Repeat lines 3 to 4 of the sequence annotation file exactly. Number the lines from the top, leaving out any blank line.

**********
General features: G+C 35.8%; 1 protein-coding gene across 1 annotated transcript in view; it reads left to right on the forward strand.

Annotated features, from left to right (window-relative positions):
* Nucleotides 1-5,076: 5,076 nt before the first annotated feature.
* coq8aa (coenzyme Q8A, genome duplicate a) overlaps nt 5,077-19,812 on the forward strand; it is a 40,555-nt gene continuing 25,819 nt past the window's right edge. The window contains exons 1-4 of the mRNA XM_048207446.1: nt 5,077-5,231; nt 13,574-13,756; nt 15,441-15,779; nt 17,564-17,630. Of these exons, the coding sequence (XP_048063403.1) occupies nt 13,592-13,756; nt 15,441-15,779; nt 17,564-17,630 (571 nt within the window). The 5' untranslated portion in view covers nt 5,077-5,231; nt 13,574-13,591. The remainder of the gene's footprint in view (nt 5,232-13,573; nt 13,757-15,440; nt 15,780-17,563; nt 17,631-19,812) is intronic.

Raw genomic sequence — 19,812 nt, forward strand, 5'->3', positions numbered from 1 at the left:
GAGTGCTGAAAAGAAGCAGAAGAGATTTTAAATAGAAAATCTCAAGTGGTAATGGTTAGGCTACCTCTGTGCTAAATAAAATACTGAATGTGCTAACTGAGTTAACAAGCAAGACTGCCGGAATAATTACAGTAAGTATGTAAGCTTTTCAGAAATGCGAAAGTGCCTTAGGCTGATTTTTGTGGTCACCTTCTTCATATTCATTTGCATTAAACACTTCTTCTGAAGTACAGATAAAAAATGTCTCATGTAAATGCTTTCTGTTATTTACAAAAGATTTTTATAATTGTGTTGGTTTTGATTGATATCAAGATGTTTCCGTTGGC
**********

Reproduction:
* Nucleotides 1-5,076: 5,076 nt before the first annotated feature.
* coq8aa (coenzyme Q8A, genome duplicate a) overlaps nt 5,077-19,812 on the forward strand; it is a 40,555-nt gene continuing 25,819 nt past the window's right edge. The window contains exons 1-4 of the mRNA XM_048207446.1: nt 5,077-5,231; nt 13,574-13,756; nt 15,441-15,779; nt 17,564-17,630. Of these exons, the coding sequence (XP_048063403.1) occupies nt 13,592-13,756; nt 15,441-15,779; nt 17,564-17,630 (571 nt within the window). The 5' untranslated portion in view covers nt 5,077-5,231; nt 13,574-13,591. The remainder of the gene's footprint in view (nt 5,232-13,573; nt 13,757-15,440; nt 15,780-17,563; nt 17,631-19,812) is intronic.